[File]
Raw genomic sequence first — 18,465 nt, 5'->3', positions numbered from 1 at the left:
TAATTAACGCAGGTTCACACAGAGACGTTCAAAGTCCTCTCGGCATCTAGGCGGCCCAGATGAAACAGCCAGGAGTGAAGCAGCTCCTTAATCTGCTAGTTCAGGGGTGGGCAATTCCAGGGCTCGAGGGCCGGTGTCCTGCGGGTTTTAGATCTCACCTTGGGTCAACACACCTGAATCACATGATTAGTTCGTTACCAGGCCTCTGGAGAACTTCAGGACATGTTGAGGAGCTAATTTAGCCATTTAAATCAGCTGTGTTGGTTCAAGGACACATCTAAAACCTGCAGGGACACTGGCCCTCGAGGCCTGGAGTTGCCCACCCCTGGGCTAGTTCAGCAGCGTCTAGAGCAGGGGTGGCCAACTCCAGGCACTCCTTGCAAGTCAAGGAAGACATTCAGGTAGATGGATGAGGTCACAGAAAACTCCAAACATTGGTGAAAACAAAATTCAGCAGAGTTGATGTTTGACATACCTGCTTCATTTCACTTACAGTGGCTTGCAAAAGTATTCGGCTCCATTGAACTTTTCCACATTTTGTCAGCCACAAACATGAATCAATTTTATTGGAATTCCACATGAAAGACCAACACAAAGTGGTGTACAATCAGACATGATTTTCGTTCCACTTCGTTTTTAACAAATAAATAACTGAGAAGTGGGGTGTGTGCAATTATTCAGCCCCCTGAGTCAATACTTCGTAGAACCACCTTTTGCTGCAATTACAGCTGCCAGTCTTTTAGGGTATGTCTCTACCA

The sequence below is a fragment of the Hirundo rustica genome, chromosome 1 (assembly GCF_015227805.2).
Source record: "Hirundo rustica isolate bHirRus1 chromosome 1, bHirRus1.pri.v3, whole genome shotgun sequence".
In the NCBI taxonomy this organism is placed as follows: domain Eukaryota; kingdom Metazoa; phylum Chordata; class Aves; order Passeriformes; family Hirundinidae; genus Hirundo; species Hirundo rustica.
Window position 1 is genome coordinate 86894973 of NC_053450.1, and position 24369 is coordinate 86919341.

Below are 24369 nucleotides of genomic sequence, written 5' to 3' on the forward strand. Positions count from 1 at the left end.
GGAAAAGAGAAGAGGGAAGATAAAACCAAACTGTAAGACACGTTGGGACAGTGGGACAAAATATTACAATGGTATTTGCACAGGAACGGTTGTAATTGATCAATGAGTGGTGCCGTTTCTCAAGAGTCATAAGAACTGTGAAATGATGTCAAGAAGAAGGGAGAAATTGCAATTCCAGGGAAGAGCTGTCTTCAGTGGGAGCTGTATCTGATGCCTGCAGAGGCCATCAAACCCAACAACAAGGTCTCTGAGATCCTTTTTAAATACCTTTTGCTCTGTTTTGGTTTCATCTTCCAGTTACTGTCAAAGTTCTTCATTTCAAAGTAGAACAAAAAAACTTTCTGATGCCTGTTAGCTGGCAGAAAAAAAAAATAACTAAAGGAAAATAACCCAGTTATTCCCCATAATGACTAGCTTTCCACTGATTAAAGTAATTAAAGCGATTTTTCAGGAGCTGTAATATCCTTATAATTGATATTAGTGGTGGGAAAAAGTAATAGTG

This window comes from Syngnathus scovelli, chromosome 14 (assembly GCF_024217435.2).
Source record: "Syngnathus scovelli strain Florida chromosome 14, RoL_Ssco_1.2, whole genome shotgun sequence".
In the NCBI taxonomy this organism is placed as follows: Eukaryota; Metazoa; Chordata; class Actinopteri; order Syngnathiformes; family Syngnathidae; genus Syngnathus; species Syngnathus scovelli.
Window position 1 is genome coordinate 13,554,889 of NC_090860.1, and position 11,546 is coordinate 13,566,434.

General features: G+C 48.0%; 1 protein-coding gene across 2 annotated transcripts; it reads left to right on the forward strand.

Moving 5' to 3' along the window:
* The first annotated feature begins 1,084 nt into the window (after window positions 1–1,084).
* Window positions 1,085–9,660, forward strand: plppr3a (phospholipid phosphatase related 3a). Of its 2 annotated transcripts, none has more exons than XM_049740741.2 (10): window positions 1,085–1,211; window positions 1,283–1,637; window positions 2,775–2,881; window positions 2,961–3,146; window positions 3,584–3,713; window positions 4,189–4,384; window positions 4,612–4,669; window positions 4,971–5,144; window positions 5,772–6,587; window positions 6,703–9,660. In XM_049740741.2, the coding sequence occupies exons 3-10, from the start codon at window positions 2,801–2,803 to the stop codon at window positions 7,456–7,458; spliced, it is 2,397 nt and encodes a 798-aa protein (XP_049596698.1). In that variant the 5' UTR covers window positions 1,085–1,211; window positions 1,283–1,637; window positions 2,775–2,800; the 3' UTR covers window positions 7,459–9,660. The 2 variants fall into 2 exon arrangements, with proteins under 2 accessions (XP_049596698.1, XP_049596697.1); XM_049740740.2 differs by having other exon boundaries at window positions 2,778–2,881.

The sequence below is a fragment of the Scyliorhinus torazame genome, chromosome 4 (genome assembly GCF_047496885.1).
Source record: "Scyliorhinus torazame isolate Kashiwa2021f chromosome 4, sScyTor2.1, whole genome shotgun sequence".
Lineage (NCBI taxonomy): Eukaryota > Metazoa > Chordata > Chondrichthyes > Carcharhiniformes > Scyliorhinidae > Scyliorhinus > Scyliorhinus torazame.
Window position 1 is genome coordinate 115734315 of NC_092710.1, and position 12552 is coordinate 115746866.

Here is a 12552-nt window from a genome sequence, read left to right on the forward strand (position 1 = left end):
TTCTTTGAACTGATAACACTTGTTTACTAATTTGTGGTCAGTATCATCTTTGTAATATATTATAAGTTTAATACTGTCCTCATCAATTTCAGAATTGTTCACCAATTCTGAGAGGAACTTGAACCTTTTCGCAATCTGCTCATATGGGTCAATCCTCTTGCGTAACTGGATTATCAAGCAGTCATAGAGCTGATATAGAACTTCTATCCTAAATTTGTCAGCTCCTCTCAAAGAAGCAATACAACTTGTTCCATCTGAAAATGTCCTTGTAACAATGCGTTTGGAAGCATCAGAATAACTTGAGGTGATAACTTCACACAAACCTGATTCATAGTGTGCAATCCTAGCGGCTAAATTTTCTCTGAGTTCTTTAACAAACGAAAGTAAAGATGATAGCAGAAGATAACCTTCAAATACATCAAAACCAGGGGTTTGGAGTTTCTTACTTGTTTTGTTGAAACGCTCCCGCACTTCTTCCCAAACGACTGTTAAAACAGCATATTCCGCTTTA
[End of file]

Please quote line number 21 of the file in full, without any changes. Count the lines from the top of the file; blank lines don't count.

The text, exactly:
Here is a 12552-nt window from a genome sequence, read left to right on the forward strand (position 1 = left end):